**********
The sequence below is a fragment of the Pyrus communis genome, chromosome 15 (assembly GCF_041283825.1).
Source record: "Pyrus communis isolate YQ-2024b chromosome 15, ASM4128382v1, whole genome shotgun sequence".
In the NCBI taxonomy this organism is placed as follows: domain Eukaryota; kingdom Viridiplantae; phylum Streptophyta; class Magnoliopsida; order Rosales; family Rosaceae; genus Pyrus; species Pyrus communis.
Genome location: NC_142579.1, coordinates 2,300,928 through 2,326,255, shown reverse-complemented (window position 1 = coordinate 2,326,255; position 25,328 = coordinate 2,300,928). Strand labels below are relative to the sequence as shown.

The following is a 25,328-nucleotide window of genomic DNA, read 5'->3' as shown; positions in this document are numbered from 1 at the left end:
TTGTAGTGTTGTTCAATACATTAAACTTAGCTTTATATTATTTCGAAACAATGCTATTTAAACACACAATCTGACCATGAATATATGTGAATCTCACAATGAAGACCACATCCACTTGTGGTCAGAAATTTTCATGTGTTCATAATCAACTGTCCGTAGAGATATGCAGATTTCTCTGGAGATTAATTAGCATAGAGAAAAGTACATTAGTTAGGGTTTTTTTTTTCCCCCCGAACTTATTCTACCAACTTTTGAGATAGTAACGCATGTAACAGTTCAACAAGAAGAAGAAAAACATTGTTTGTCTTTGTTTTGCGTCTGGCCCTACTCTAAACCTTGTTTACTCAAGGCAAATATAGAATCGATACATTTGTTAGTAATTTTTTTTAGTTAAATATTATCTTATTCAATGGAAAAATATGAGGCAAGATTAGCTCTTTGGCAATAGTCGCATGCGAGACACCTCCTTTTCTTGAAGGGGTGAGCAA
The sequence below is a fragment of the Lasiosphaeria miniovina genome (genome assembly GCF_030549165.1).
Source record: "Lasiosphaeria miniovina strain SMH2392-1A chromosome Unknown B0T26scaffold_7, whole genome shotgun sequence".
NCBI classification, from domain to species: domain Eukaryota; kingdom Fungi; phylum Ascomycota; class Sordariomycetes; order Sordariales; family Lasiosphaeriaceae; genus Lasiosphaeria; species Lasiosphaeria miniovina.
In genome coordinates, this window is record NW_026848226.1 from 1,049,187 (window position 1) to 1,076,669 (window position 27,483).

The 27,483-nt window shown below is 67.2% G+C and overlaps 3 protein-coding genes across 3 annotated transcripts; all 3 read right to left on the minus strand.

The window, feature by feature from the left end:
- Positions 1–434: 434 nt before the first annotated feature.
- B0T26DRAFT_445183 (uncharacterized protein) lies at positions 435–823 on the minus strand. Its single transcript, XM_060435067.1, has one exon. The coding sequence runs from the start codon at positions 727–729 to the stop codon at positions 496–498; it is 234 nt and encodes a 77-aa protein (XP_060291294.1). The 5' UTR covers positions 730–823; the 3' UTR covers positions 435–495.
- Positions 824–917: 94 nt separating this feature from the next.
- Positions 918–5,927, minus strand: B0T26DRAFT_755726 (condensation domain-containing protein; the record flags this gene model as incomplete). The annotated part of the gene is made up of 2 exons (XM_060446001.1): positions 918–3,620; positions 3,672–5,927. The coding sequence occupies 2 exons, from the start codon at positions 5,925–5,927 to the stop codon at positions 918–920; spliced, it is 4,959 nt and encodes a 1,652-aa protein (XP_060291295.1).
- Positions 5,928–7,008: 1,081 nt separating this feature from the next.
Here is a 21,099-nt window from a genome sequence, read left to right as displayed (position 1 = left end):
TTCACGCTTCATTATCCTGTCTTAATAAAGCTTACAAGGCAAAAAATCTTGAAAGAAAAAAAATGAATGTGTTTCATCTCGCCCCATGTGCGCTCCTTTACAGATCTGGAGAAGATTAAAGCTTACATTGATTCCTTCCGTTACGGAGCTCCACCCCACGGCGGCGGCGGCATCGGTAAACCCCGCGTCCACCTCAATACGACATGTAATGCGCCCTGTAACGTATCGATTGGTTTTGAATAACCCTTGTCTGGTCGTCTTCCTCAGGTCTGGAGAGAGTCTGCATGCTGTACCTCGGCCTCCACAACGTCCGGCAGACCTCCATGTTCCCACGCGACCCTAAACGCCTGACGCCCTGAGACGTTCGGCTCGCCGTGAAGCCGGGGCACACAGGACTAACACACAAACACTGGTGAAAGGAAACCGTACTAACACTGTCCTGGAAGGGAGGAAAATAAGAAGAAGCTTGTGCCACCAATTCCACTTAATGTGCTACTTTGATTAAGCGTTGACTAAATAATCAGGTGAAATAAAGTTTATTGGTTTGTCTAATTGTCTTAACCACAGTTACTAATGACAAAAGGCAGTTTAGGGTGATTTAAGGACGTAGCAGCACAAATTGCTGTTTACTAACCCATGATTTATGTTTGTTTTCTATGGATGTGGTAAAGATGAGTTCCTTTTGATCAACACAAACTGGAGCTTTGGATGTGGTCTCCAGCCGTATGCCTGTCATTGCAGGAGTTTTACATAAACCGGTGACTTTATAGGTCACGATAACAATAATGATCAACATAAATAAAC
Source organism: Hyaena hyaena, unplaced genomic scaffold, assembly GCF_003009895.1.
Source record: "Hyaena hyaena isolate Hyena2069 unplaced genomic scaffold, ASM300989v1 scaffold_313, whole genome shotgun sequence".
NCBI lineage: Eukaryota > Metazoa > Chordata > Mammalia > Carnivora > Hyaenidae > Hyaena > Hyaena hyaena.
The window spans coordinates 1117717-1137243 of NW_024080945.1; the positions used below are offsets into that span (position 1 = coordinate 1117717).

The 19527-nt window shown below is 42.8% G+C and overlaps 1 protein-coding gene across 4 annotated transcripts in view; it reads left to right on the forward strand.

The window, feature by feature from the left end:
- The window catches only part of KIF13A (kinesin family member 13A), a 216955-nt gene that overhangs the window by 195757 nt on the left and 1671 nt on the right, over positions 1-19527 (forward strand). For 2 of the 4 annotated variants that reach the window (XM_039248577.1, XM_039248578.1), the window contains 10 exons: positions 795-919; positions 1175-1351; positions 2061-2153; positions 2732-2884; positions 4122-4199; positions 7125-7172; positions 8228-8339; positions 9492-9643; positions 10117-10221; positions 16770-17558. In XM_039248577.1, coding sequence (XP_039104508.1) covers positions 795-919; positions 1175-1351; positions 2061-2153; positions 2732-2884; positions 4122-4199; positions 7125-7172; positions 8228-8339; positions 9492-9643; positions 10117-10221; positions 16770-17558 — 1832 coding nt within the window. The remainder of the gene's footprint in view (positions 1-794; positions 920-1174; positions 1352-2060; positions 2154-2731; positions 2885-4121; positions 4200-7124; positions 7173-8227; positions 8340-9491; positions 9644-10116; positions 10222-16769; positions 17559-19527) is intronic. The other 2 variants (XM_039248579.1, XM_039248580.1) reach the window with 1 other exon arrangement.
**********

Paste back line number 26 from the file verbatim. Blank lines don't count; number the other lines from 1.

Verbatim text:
- The window catches only part of KIF13A (kinesin family member 13A), a 216955-nt gene that overhangs the window by 195757 nt on the left and 1671 nt on the right, over positions 1-19527 (forward strand). For 2 of the 4 annotated variants that reach the window (XM_039248577.1, XM_039248578.1), the window contains 10 exons: positions 795-919; positions 1175-1351; positions 2061-2153; positions 2732-2884; positions 4122-4199; positions 7125-7172; positions 8228-8339; positions 9492-9643; positions 10117-10221; positions 16770-17558. In XM_039248577.1, coding sequence (XP_039104508.1) covers positions 795-919; positions 1175-1351; positions 2061-2153; positions 2732-2884; positions 4122-4199; positions 7125-7172; positions 8228-8339; positions 9492-9643; positions 10117-10221; positions 16770-17558 — 1832 coding nt within the window. The remainder of the gene's footprint in view (positions 1-794; positions 920-1174; positions 1352-2060; positions 2154-2731; positions 2885-4121; positions 4200-7124; positions 7173-8227; positions 8340-9491; positions 9644-10116; positions 10222-16769; positions 17559-19527) is intronic. The other 2 variants (XM_039248579.1, XM_039248580.1) reach the window with 1 other exon arrangement.